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THE METHOD

From the archives: Establishing the past

  • 1 min to read
From the archives: Establishing the past

There are photographic treasures buried all around town — in your family albums, shoeboxes or maybe on that top shelf in your closet. Here at the Missourian, our treasure lies in the newsroom library, or morgue, as our industry likes to refer to our past work. In addition to news clippings, we have folders full of photographs filed by topic and person.

We’d like to share some of these photos with you.

Welcome to “From the Archives,” where our goal is to dip into the sea of photos, folder-by-folder, and share with you the rediscovery of our past — whatever that may look like.

We also ask you, dear reader, to look into your own family albums or shoeboxes and email us photos that might surprise us. You may have scenes and people that have helped define us. Email photos to photoed@missouri.edu. The stories behind the photos are just as important, so if you know more about the image, please tell us.


From the town’s beginning, when Smithton company settled near Flat Branch Creek, to today, with a population greater than 123,000, Columbia’s growth, urbanization and other changes have been constant. This search through the archives centers around downtown and the pursuit of commerce.

Looking east on Broadway, Columbia had the appearance of a ghost town as the first light of dawn broke through the cloud cover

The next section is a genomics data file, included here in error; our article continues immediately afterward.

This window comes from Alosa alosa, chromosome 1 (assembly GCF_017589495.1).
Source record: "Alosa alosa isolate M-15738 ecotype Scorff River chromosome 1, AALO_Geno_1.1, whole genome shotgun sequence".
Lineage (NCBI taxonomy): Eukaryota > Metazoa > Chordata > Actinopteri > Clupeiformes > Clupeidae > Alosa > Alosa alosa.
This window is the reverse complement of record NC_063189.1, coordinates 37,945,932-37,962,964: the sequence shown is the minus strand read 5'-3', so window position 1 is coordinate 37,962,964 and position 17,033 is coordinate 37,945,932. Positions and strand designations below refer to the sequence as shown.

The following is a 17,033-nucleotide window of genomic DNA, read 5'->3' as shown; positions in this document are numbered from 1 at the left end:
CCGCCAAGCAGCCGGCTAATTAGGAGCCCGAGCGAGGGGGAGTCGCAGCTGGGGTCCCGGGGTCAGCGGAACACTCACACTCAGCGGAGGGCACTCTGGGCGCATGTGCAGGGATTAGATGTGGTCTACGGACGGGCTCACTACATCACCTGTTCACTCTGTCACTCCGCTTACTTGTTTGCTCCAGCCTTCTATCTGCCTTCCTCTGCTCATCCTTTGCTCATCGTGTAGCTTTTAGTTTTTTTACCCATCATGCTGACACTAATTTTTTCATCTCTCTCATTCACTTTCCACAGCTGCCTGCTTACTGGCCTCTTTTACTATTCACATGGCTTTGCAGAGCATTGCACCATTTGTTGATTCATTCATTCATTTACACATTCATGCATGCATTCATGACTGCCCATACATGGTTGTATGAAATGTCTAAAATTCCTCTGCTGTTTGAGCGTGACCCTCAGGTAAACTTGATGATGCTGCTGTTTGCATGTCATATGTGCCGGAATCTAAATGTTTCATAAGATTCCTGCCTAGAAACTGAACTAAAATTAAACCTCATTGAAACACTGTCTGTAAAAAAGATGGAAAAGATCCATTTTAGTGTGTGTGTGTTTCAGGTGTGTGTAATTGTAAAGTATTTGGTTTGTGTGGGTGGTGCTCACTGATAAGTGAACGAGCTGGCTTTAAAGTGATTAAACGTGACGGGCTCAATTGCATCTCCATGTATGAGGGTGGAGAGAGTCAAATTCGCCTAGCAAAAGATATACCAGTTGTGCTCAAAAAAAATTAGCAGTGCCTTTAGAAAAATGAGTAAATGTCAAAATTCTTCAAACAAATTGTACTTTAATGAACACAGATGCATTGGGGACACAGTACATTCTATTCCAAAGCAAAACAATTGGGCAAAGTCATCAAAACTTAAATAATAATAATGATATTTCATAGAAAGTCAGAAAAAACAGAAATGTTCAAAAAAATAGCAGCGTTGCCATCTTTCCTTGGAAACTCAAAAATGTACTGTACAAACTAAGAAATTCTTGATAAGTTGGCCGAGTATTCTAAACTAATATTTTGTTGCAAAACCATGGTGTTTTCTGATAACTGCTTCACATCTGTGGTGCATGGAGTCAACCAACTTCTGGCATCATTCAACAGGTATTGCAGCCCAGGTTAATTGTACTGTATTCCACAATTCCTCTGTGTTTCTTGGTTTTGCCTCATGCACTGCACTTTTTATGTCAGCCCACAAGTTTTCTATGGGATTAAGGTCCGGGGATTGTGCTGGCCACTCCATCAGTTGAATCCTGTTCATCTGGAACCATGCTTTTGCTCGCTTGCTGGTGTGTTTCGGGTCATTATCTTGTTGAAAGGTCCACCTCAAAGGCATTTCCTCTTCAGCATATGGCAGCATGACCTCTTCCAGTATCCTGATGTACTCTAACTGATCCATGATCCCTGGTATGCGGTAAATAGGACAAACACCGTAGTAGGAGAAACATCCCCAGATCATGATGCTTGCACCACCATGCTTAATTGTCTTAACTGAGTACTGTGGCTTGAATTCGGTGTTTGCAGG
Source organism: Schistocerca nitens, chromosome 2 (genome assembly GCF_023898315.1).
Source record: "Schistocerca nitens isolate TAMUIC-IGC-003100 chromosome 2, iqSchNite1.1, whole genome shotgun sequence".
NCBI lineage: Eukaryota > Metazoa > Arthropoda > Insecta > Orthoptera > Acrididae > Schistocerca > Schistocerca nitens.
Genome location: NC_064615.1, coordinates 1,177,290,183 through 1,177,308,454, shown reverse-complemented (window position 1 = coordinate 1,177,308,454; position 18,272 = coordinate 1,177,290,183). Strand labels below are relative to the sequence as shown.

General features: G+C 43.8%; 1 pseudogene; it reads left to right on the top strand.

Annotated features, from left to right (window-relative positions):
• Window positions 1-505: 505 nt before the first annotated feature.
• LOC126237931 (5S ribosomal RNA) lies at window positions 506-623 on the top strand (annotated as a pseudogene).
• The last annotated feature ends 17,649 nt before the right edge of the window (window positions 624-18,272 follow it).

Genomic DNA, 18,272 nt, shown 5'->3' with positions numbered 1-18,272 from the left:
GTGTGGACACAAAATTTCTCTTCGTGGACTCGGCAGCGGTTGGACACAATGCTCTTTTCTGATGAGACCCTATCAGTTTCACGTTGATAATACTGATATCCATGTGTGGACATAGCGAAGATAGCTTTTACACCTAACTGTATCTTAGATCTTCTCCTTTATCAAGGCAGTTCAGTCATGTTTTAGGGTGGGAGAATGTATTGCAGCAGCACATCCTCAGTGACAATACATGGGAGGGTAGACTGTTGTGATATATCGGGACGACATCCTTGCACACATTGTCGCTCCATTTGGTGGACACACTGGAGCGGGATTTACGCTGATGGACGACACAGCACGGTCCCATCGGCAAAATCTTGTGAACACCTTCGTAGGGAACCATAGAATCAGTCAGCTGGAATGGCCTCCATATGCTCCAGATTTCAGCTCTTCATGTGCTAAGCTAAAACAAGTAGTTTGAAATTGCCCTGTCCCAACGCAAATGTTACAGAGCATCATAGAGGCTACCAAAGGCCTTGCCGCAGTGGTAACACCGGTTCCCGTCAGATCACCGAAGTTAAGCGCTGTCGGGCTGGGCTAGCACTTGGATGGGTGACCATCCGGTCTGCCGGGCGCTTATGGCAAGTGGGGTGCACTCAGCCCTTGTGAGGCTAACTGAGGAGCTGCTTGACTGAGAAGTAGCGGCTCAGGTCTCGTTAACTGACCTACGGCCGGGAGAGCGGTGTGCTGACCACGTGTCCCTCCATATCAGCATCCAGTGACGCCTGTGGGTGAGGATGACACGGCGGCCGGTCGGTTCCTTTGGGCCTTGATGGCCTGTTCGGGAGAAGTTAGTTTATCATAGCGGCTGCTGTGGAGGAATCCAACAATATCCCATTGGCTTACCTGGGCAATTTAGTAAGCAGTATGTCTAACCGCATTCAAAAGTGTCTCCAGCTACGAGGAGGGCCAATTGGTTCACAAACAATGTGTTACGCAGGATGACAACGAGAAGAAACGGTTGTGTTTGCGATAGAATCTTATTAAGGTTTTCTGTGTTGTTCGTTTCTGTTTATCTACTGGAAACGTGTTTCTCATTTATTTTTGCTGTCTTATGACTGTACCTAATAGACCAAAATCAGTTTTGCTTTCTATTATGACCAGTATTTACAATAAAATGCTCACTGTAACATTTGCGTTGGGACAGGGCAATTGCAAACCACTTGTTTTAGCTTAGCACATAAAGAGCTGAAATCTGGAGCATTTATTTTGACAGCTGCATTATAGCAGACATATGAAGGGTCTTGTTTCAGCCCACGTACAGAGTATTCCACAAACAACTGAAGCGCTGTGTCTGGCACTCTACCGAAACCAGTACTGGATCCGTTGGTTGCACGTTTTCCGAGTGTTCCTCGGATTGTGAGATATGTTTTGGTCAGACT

Looking east on Broadway, Columbia had the appearance of a ghost town as the first light of dawn broke through the cloud cover Sept. 5, 1974. In 1968, the city installed canopies over the Broadway sidewalks to protect pedestrians from the hot temperatures and pigeons, boosting the businesses just as the lighting system did. After the removal of the canopies, the city planted trees and improved streetlights. 

Carriage rides are only part of the activities that happened every night in June at the Downtown Twilight Festival

Carriage rides are only part of the activities offered every night in June 1991 at the Downtown Twilight Festival. The cultural event was created by the Central Columbia Association in the ‘90s to bring more people downtown. The event would happen every Thursday of June and September, ending in 2008. It ran from 6 to 8:30 p.m. and showcased the downtown business community.

At 2 a.m. Dan Damtzler pumped gas for a Denver couple enroute to the east coast

Dan Damtzler pumped gas for a Denver couple en route to the East Coast at 2 a.m. on Sept. 5, 1974. Damtzler worked the midnight to 8 a.m. shift at Darrel’s Texaco. The gas station, which used to be at Business Loop 70 W. and West Blvd, doesn’t exist anymore. Columbia’s central location and proximity to I-70 has made it a place for road trippers to stop and rest.

Christmas lights glimmered above traffic on Broadway, as seen from the roof of the Rodeway Inn

Christmas lights glimmered above traffic Dec. 19, 1990 on Broadway, as seen from the roof of the Rodeway Inn. To this day, businesses around downtown still traditionally put up Christmas lights every year.

A decorative lighting system recently has been installed in parts of downtown Columbia

Lenord Kreissler examined the new lights between Seventh and Eighth streets on Broadway on Sept. 25, 1975. A decorative lighting system had recently been installed in parts of downtown Columbia, part of a plan to make the downtown area more attractive.